'The Crew 2': Game Review
Racing games have been around since the early days of gaming, and during that time there has been a lot of innovation in the genre. Ubisoft and developer Ivory Tower's latest, The Crew 2, may not take mammoth leaps forward, but it does provide an enjoyable experience, particularly in its multiplayer approach.
The Crew 2 puts players in the jumpsuit of an up-and-coming racer with sights set on all the glitz and glamor of an Instagram celebrity. The game's core goal is to amass followers, a clear "sign of the times" development choice, but one that is depressingly familiar to audiences living in the height of the social media age (a welcome change from the 2014 original's story, which centered around a Fast and Furious knock-off plot featuring ex-cops and undercover FBI agents). Said followers are gained by winning races, snapping pics of interesting landmarks sprawled across the vast open-world map and, naturally, courting death. At one point, while recklessly flying a plane at ludicrously low altitudes, I was told by an in-game coach that gaining followers was "easy," all I had to do was invert my plane and skim the underside of a nearby bridge. Piece of cake.
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One of the highlights of The Crew 2 are its visuals, which at times can be breathtakingly rendered as you crest windswept dunes at dusk or pilot your plane over towering waterfalls and rock formations high among the San Gabriel mountains. While such vistas are undeniably pretty to look at, they also underscore various frame-rate issues encountered at various spots on the map.
Still, Ivory Tower should be commended for the scope of the world it has created, a true sandbox for the player to explore and enjoy. Players are given free rein to explore the United States, which in The Crew 2 is a playground littered with street races, off-road rallies and cigarette boat contests. At any point the player can access the map — which is undoubtedly the most poorly designed representation of the continental United States ever depicted outside of a third grade classroom — with a tap of the touch pad (on the PS4). Using the bumper buttons, they can then zoom out and take their pick from a myriad of race and activity choices.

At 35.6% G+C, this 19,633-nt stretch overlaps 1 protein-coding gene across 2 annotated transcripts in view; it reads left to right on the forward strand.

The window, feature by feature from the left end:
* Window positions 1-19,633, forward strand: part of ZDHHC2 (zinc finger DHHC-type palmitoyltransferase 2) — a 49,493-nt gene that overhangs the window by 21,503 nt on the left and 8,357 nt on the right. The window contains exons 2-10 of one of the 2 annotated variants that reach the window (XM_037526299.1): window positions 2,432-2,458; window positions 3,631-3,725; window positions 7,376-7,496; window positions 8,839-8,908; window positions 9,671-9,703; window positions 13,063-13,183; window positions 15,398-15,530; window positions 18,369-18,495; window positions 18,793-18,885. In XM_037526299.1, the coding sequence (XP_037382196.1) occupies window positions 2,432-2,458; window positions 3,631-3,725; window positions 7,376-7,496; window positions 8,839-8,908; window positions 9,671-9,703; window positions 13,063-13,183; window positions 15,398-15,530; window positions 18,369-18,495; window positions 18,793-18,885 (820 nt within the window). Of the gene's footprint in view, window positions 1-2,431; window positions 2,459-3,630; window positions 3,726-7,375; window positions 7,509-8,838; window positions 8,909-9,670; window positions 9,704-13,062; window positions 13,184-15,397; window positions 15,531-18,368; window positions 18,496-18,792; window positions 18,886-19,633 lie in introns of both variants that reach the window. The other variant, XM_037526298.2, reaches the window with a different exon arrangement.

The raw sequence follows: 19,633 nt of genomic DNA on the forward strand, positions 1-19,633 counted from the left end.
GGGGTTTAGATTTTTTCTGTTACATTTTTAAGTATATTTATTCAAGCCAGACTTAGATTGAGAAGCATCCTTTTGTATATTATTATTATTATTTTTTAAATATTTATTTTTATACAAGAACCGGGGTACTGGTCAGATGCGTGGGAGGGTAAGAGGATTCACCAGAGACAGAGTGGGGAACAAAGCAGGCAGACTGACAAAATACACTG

As players continues to put checkered flags under her belt, they earn more followers and, in turn, higher progress levels are unlocked. This leads to more rides to choose from and more activities to partake in. Customization, of cars and one's character, is available, and, as a way of simple wish fulfillment for those of us who can't afford our own Audi or aerobatic aircraft, painting your new whip glaringly loud shade of yellow is always enjoyable. Always.
The true fun of The Crew 2 comes not from building up one's social following (that aspect rings too close to home), but rather from teaming up with one's own "crew" and tackling rallies and airborne acrobatic challenges together. Exploring the world together, besting a friend in a neck-to-neck boat race or simply branching off and exploring the wilderness together is the game's greatest joy, and with a persistent open world in which players can interact with strangers from all over the globe as they race and traipse about the map.
Another wonderful feature is the ability to switch between land, sea and air vehicles at any point with the simple push of the right analog stick. It's an useful feature that works beautifully and also leads to hilarious situations when spawning a boat in the middle of underbrush just south of Las Vegas.
As an actual racing game, which is what The Crew 2 is, after all, the controls are not as tight or complex as those seen in the genre's top dogs Forza and Gran Turismo. Players' vehicles don't accumulate significant damage from wrecks, respawns are quick and simple and vehicle interaction with varying environments — such as sand or mud — aren't particularly impactful.
All in all, while The Crew 2 doesn't do anything to reinvent the wheel, it does provide a satisfying ride.
The Crew 2 is available June 29 on Xbox One, PlayStation 4 and PC.
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